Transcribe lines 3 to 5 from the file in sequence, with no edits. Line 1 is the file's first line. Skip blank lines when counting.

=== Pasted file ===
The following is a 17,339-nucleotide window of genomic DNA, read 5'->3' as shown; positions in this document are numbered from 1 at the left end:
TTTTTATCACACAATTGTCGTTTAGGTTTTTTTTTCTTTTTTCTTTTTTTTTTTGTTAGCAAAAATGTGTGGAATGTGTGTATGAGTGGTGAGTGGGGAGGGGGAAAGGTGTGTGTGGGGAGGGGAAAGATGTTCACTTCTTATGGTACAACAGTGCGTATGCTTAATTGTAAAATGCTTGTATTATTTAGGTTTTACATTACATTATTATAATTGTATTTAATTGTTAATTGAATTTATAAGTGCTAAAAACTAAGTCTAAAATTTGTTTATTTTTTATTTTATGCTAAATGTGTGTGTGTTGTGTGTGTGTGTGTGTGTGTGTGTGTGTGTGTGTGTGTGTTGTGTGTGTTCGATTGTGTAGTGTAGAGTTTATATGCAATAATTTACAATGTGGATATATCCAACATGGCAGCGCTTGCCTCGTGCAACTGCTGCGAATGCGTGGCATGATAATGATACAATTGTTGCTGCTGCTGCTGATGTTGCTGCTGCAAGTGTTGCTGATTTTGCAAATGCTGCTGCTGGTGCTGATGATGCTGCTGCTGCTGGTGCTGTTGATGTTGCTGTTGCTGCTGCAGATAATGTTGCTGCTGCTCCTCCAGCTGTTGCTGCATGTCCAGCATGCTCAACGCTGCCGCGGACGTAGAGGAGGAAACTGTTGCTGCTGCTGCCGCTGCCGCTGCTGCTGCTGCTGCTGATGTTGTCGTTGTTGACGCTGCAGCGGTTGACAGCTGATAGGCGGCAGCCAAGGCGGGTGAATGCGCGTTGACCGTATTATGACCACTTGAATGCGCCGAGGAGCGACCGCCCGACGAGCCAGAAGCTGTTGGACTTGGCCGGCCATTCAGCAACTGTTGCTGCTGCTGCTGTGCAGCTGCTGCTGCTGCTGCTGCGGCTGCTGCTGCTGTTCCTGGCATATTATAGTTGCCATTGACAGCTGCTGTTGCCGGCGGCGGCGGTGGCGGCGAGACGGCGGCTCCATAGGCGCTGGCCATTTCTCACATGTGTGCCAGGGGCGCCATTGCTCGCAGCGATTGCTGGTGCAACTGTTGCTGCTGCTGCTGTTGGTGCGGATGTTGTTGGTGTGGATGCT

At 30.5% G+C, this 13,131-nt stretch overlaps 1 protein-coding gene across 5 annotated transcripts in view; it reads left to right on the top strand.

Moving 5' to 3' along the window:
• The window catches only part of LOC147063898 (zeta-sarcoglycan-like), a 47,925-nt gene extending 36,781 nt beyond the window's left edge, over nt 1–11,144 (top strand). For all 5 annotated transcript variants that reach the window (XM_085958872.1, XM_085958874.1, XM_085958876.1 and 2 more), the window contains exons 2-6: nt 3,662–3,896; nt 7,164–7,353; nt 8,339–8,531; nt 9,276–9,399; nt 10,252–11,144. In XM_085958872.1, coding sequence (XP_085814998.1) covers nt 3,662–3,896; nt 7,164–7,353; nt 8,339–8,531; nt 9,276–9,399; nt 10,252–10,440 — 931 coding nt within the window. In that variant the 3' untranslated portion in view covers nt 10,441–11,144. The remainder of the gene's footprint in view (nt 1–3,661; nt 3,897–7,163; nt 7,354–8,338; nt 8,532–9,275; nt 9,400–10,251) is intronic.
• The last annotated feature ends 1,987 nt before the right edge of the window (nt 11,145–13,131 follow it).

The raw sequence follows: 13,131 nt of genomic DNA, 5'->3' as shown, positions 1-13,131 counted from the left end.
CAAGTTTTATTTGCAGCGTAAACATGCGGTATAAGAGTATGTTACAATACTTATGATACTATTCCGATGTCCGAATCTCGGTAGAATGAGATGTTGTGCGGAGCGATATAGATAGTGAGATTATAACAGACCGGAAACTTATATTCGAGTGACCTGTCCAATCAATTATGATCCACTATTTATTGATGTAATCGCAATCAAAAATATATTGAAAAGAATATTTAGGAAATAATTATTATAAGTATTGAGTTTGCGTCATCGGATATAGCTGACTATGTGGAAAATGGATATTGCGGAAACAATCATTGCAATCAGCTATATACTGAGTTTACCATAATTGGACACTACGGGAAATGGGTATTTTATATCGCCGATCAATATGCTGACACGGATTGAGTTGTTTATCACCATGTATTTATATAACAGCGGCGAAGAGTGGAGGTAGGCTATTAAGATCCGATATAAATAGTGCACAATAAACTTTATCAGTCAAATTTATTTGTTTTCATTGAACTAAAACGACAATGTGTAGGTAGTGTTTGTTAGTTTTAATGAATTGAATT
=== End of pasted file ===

At 30.5% G+C, this 13,131-nt stretch overlaps 1 protein-coding gene across 5 annotated transcripts in view; it reads left to right on the top strand.

Moving 5' to 3' along the window:
• The window catches only part of LOC147063898 (zeta-sarcoglycan-like), a 47,925-nt gene extending 36,781 nt beyond the window's left edge, over nt 1–11,144 (top strand). For all 5 annotated transcript variants that reach the window (XM_085958872.1, XM_085958874.1, XM_085958876.1 and 2 more), the window contains exons 2-6: nt 3,662–3,896; nt 7,164–7,353; nt 8,339–8,531; nt 9,276–9,399; nt 10,252–11,144. In XM_085958872.1, coding sequence (XP_085814998.1) covers nt 3,662–3,896; nt 7,164–7,353; nt 8,339–8,531; nt 9,276–9,399; nt 10,252–10,440 — 931 coding nt within the window. In that variant the 3' untranslated portion in view covers nt 10,441–11,144. The remainder of the gene's footprint in view (nt 1–3,661; nt 3,897–7,163; nt 7,354–8,338; nt 8,532–9,275; nt 9,400–10,251) is intronic.